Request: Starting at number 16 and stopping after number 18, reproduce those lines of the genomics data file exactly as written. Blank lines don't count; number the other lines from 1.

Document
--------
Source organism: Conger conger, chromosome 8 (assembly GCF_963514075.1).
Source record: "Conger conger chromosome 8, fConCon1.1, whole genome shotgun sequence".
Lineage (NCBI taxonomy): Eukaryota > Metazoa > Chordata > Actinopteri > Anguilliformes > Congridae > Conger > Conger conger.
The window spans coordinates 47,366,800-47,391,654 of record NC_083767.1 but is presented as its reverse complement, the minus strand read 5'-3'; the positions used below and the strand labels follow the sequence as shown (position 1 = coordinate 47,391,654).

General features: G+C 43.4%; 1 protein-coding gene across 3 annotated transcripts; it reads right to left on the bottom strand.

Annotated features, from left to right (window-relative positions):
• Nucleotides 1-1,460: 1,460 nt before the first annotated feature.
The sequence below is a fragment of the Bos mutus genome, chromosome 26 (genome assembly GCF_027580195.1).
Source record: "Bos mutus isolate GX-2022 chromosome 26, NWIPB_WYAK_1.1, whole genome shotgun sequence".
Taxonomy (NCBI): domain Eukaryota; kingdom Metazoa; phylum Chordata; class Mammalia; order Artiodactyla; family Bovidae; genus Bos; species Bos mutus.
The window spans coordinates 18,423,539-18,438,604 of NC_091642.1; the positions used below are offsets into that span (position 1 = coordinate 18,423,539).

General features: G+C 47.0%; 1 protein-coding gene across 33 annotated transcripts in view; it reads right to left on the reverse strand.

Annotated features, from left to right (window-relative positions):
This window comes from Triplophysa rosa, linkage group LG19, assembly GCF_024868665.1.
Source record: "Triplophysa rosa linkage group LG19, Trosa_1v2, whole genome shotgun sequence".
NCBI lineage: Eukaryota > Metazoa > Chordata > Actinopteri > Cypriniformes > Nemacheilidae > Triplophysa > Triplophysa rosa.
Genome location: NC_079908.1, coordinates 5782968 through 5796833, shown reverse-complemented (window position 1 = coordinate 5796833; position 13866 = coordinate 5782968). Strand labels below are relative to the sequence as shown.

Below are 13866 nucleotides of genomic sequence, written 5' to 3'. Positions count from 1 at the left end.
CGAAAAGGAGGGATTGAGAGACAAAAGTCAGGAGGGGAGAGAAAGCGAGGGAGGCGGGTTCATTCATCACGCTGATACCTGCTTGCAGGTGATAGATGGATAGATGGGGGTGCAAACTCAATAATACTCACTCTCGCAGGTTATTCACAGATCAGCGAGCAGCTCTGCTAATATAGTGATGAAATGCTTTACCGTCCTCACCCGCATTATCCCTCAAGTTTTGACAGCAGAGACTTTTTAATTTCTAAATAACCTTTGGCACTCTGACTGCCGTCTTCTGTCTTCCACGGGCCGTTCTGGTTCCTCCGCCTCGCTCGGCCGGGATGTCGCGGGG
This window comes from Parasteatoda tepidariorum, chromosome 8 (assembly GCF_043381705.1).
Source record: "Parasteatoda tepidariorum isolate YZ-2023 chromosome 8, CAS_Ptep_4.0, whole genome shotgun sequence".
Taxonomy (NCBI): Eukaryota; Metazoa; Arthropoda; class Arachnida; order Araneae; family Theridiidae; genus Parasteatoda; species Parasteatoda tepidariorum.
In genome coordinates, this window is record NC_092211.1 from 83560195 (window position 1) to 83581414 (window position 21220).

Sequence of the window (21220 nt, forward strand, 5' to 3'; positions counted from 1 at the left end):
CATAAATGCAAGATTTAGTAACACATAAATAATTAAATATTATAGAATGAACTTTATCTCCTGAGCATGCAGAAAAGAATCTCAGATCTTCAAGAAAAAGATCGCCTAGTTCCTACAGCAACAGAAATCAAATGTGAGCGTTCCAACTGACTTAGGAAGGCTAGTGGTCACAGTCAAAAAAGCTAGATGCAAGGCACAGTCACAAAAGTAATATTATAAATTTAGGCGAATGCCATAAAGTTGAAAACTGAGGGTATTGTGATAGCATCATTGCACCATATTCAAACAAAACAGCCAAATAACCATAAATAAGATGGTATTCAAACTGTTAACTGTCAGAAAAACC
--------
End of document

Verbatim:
NCBI lineage: Eukaryota > Metazoa > Chordata > Actinopteri > Cypriniformes > Nemacheilidae > Triplophysa > Triplophysa rosa.
Genome location: NC_079908.1, coordinates 5782968 through 5796833, shown reverse-complemented (window position 1 = coordinate 5796833; position 13866 = coordinate 5782968). Strand labels below are relative to the sequence as shown.

Below are 13866 nucleotides of genomic sequence, written 5' to 3'. Positions count from 1 at the left end.